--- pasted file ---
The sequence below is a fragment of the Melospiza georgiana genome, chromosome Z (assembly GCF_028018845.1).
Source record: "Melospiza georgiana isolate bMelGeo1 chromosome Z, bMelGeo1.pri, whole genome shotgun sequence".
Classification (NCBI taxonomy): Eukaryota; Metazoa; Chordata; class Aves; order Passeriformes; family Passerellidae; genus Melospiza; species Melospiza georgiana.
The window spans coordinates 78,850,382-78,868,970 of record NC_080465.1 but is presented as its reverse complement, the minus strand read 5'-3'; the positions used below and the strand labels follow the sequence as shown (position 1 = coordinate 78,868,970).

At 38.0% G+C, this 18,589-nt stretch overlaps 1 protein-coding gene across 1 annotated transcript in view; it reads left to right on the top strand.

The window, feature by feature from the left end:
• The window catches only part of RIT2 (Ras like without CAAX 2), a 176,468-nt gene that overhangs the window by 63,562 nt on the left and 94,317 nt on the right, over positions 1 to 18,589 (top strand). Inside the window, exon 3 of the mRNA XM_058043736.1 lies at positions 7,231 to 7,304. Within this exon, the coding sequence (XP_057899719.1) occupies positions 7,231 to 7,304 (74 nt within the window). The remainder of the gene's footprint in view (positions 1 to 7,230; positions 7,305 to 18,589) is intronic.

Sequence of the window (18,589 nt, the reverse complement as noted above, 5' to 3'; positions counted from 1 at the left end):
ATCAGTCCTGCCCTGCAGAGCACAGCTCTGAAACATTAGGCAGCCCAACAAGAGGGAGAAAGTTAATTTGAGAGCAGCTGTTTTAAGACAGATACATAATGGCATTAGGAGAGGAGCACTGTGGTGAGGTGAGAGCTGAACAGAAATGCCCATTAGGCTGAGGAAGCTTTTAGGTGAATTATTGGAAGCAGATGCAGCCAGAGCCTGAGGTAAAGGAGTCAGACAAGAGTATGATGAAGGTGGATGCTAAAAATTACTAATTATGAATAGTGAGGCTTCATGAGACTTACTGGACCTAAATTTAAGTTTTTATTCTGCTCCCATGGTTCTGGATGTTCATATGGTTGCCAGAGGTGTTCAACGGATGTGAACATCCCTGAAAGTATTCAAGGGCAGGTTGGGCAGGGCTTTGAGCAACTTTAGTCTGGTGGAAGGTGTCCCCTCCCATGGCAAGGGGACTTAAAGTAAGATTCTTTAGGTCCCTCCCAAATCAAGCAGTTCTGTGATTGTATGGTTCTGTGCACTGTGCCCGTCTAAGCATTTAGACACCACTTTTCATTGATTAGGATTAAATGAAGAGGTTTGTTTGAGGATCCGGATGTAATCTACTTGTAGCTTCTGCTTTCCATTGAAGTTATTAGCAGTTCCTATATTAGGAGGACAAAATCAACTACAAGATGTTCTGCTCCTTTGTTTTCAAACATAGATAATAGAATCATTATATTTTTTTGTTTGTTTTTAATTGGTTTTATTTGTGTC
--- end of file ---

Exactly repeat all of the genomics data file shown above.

The sequence below is a fragment of the Melospiza georgiana genome, chromosome Z (assembly GCF_028018845.1).
Source record: "Melospiza georgiana isolate bMelGeo1 chromosome Z, bMelGeo1.pri, whole genome shotgun sequence".
Classification (NCBI taxonomy): Eukaryota; Metazoa; Chordata; class Aves; order Passeriformes; family Passerellidae; genus Melospiza; species Melospiza georgiana.
The window spans coordinates 78,850,382-78,868,970 of record NC_080465.1 but is presented as its reverse complement, the minus strand read 5'-3'; the positions used below and the strand labels follow the sequence as shown (position 1 = coordinate 78,868,970).

At 38.0% G+C, this 18,589-nt stretch overlaps 1 protein-coding gene across 1 annotated transcript in view; it reads left to right on the top strand.

The window, feature by feature from the left end:
• The window catches only part of RIT2 (Ras like without CAAX 2), a 176,468-nt gene that overhangs the window by 63,562 nt on the left and 94,317 nt on the right, over positions 1 to 18,589 (top strand). Inside the window, exon 3 of the mRNA XM_058043736.1 lies at positions 7,231 to 7,304. Within this exon, the coding sequence (XP_057899719.1) occupies positions 7,231 to 7,304 (74 nt within the window). The remainder of the gene's footprint in view (positions 1 to 7,230; positions 7,305 to 18,589) is intronic.

Sequence of the window (18,589 nt, the reverse complement as noted above, 5' to 3'; positions counted from 1 at the left end):
ATCAGTCCTGCCCTGCAGAGCACAGCTCTGAAACATTAGGCAGCCCAACAAGAGGGAGAAAGTTAATTTGAGAGCAGCTGTTTTAAGACAGATACATAATGGCATTAGGAGAGGAGCACTGTGGTGAGGTGAGAGCTGAACAGAAATGCCCATTAGGCTGAGGAAGCTTTTAGGTGAATTATTGGAAGCAGATGCAGCCAGAGCCTGAGGTAAAGGAGTCAGACAAGAGTATGATGAAGGTGGATGCTAAAAATTACTAATTATGAATAGTGAGGCTTCATGAGACTTACTGGACCTAAATTTAAGTTTTTATTCTGCTCCCATGGTTCTGGATGTTCATATGGTTGCCAGAGGTGTTCAACGGATGTGAACATCCCTGAAAGTATTCAAGGGCAGGTTGGGCAGGGCTTTGAGCAACTTTAGTCTGGTGGAAGGTGTCCCCTCCCATGGCAAGGGGACTTAAAGTAAGATTCTTTAGGTCCCTCCCAAATCAAGCAGTTCTGTGATTGTATGGTTCTGTGCACTGTGCCCGTCTAAGCATTTAGACACCACTTTTCATTGATTAGGATTAAATGAAGAGGTTTGTTTGAGGATCCGGATGTAATCTACTTGTAGCTTCTGCTTTCCATTGAAGTTATTAGCAGTTCCTATATTAGGAGGACAAAATCAACTACAAGATGTTCTGCTCCTTTGTTTTCAAACATAGATAATAGAATCATTATATTTTTTTGTTTGTTTTTAATTGGTTTTATTTGTGTC